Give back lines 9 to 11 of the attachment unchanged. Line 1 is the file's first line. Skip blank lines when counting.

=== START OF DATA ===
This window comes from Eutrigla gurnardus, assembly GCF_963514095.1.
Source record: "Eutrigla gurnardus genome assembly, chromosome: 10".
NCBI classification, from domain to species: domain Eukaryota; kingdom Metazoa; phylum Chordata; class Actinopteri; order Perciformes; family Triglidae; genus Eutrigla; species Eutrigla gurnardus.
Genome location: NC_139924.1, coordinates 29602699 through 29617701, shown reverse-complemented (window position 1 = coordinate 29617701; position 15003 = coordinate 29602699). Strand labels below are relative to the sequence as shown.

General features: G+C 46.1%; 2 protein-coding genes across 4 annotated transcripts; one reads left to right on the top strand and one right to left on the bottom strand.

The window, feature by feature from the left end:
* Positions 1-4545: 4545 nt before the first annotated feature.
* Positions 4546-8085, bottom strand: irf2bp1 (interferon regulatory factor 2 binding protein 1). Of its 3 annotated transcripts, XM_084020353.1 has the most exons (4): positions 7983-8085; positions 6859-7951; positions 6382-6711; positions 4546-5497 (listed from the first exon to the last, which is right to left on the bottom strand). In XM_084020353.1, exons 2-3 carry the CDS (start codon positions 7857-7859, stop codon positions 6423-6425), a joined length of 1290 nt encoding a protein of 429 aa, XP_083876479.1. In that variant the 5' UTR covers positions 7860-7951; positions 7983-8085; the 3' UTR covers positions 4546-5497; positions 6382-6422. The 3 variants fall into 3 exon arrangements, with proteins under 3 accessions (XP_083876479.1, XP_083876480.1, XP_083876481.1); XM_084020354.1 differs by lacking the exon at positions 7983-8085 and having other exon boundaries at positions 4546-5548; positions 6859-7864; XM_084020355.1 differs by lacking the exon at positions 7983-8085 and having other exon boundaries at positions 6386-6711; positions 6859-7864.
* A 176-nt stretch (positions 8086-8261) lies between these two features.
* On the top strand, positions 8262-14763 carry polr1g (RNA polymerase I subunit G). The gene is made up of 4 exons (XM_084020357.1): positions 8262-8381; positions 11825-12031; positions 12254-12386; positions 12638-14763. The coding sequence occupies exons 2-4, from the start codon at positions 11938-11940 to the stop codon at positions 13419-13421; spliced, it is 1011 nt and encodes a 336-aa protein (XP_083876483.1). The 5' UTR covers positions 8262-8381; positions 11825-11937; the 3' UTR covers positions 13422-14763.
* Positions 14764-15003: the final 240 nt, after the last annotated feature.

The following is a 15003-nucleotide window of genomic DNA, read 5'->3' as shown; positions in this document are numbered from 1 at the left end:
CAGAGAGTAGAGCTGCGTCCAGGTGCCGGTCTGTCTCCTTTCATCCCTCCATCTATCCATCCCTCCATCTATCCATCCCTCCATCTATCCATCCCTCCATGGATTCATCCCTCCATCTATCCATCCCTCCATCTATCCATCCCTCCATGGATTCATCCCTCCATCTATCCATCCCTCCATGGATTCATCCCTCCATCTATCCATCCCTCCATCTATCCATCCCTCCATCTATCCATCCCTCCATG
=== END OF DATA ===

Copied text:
* A 176-nt stretch (positions 8086-8261) lies between these two features.
* On the top strand, positions 8262-14763 carry polr1g (RNA polymerase I subunit G). The gene is made up of 4 exons (XM_084020357.1): positions 8262-8381; positions 11825-12031; positions 12254-12386; positions 12638-14763. The coding sequence occupies exons 2-4, from the start codon at positions 11938-11940 to the stop codon at positions 13419-13421; spliced, it is 1011 nt and encodes a 336-aa protein (XP_083876483.1). The 5' UTR covers positions 8262-8381; positions 11825-11937; the 3' UTR covers positions 13422-14763.
* Positions 14764-15003: the final 240 nt, after the last annotated feature.